Here, we conducted a comprehensive association analysis of HLA alleles to determine their role in pancancer risk and in the risk of developing 12 specific cancer types. The results clearly indicate that HLA-class I and -class II alleles comprising an Asian-prevalent haplotype play a role in the risk of developing Asian-prevalent cancers such as liver, cervical, and stomach cancers. To the best of our knowledge, this is the first investigation that has provided evidence that HLA polymorphisms are an endogenous factor contributing to the risk of Asian-prevalent cancers. Of the 12 cancer types, we focused on liver cancer because it is prevalent in Asia, and information regarding viral infections is readily available. Remarkably, HLA alleles comprising the Asian-prevalent haplotype showed a more pronounced association with the risk of HBV-related HCC than HCV-related and NBNC-HCCs, a finding in line with the high incidence rate of HBV-related HCC in Asian countries, including Japan26,27. These HLA alleles did not deviate significantly from Hardy–Weinberg equilibrium (Supplementary Table 4), and showed linkage disequilibrium (Supplementary Fig. 3) in our study population. Therefore, these alleles, and the haplotype, are a common genetic risk factor shared by the Japanese population.

Two particular findings provide insight into the molecular mechanisms underlying the way in which HLA polymorphisms contribute to the risk of HBV-related HCC. First, in silico deductions suggest that the HLA-DRB1*15:02 molecule encoded by the Asian haplotype does not bind HBV-derived peptides efficiently. In particular, inefficient binding of the HLA-DRB1*15:02 molecule to large envelope protein-derived peptides is plausible, as these proteins comprise the hepatitis B surface antigen (HBsAg). We then used whole-exome sequencing data from 160 Japanese HCC cases to investigate the ability of HLA-class I molecules, specifically those encoded by alleles associated with increased risk (i.e., B*52:01 and C*12:02), to bind efficiently to neoantigens arising from somatic mutations in tumor tissues. We deduced that the number of neoantigens that bound to these HLA-class I molecules was not lower than the number that bound to other HLA-class I molecules (Supplementary Fig. 4A). Notably, a previous study showed that HLA-class II alleles, but not class I alleles, comprising the Asian-prevalent haplotype are associated with an increased risk for chronic hepatitis B infection in Japanese individuals20. As such, it is possible that this haplotype contributes to the risk of liver cancer by increasing the likelihood of developing a chronic hepatitis B infection, rather than by promoting evasion of immune surveillance by established tumor cells.

The transcriptome data from the 160 HCCs enabled us to investigate the impact of the haplotype on the immunogenic properties of HCC. Chronic HBV infection, the primary risk factor for HCC, modulates expression of inhibitory and activating receptors on NK cells within tumor tissues, leading to a decrease in NK cell activation23. In fact, HBV-associated HCCs frequently exhibit reduced infiltration by activated NK cells22, which is an observation made in the present study. Moreover, HCCs carrying the risk haplotype had a lower fraction of activated NK cells than those without the haplotype. The mechanisms underlying these observations remain unclear. Previous studies suggest that HLA-class I molecules expressed on tumor cells mediate NK cell suppression28. Intriguingly, we observed infrequent LOH of the B*52:01 and C*12:02 alleles (which are associated with increased risk) compared with other class I alleles in HCCs of individuals heterozygous for these alleles (Supplementary Fig. 4B). This suggests that retention of these HLA-class I molecules may contribute to NK cell suppression. Nevertheless, further functional investigations are needed to establish a definitive conclusion.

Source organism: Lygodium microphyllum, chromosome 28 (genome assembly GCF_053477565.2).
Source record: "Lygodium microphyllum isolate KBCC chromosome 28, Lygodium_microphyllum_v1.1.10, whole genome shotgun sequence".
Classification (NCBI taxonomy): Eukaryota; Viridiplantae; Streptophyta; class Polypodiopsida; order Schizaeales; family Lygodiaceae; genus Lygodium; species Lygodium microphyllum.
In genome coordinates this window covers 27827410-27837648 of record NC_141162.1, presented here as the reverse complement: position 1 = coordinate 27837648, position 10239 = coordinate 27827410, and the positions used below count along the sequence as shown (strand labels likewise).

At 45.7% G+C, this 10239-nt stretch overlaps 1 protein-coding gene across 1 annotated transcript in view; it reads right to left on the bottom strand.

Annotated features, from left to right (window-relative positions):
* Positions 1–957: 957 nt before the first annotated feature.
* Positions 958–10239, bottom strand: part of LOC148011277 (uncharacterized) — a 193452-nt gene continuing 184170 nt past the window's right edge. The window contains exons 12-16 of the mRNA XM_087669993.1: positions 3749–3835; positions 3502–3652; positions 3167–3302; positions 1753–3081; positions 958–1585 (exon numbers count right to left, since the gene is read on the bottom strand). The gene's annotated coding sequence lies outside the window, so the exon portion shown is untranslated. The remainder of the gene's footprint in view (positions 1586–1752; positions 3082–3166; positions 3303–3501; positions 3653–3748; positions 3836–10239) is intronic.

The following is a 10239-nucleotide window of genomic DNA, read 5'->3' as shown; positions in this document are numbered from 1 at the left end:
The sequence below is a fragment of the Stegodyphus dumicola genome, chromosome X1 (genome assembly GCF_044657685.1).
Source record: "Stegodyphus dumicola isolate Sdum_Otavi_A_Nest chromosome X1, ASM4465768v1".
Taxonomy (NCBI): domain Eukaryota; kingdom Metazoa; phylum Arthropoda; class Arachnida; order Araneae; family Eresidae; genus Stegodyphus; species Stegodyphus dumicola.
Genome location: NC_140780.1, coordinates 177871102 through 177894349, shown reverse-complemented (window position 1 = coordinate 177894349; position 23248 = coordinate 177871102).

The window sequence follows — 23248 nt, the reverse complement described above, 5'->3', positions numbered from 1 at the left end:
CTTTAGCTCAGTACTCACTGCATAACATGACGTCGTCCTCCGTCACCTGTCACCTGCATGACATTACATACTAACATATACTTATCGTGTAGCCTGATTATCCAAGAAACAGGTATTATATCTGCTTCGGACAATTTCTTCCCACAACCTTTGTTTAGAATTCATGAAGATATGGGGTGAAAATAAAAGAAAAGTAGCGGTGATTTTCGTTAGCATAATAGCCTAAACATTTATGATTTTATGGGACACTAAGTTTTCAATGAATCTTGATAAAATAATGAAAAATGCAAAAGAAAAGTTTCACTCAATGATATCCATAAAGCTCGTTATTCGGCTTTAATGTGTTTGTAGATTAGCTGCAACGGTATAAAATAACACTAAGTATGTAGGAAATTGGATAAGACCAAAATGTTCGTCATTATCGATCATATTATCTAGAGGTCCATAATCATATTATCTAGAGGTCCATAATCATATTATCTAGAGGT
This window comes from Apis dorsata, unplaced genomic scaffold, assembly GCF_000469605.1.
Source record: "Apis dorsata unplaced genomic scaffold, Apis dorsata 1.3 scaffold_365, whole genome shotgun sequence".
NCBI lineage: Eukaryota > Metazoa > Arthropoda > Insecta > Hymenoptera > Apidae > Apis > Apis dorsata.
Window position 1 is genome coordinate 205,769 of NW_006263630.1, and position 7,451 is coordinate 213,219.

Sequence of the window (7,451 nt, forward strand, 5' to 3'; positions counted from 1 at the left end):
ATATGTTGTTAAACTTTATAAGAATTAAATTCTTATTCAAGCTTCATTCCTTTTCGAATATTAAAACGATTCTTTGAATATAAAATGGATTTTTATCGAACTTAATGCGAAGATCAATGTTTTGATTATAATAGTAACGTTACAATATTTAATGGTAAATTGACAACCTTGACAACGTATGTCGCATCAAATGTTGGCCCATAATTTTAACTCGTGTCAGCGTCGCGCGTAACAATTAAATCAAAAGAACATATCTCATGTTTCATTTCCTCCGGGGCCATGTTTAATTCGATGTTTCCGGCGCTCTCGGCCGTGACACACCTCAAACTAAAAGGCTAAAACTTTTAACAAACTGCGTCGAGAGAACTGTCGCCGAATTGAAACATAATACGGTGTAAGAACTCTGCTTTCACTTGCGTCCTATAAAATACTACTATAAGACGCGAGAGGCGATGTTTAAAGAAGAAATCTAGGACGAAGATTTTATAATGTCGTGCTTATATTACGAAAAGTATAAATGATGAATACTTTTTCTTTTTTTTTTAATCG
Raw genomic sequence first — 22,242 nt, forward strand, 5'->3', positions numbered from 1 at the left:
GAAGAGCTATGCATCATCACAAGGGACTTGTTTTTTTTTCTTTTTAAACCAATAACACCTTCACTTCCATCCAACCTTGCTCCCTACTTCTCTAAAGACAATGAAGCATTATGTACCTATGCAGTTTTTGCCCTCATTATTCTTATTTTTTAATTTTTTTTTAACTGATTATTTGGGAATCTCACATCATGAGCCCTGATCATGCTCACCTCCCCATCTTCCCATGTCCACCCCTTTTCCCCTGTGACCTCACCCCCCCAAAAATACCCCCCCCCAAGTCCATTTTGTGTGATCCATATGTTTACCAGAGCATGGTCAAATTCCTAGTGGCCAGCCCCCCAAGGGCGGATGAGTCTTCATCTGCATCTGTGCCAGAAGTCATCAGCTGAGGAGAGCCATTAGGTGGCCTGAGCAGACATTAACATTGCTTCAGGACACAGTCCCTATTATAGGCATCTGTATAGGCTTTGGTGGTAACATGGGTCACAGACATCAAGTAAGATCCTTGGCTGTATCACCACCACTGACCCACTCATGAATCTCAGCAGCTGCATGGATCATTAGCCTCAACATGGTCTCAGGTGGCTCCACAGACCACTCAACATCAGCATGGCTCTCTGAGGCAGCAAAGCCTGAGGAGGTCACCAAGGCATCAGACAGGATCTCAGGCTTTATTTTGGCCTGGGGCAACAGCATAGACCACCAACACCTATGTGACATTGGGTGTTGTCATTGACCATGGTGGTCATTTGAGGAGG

In summary, our investigation highlights that the Asian-prevalent haplotype encompassing HLA-class I and -class II alleles increases susceptibility to Asian-prevalent malignancies, specifically HBV-related HCC, by suppressing antiviral and antitumor immune responses. Nonetheless, certain limitations must be acknowledged. First, although our study was a large-scale association analysis encompassing 12 major cancer types, the sample size for each cancer type, including HBV-related HCC, was small. Additionally, only Japanese patients were included in our analysis; thus, the associations should be confirmed in larger and more diverse cohorts of HCC patients. Second, the transcriptome analysis of HCC focusing on NK cells was performed using only publicly available data, thereby limiting our ability to assess detailed pathological characteristics such as immune cell distribution. Therefore, the relationship between HLA alleles and the intratumoral distribution of immune cells should be evaluated further using immunohistochemical methods coupled with HLA genotype data.

Materials and methods

Patients characteristics

Details of the BBJ subjects, including liver cancer cases, were described previously29. The BBJ project enrolled participants, including cases diagnosed as liver cancer, from healthcare facilities in Japan; history of HBV or HCV infection (yes, no, or unknown) was obtained from medical records, and from interviews using a standardized questionnaire at enrolment. The histological type of liver cancer was diagnosed on the basis of tissue or cytological samples obtained from biopsies. Liver cancer histology was not available for a subset of the patients because current guidelines for liver cancer from the Japan Society of Hepatology indicate that a diagnosis of HCC is sometimes based only on imaging results.

Subjects enrolled in the association analysis of HLA alleles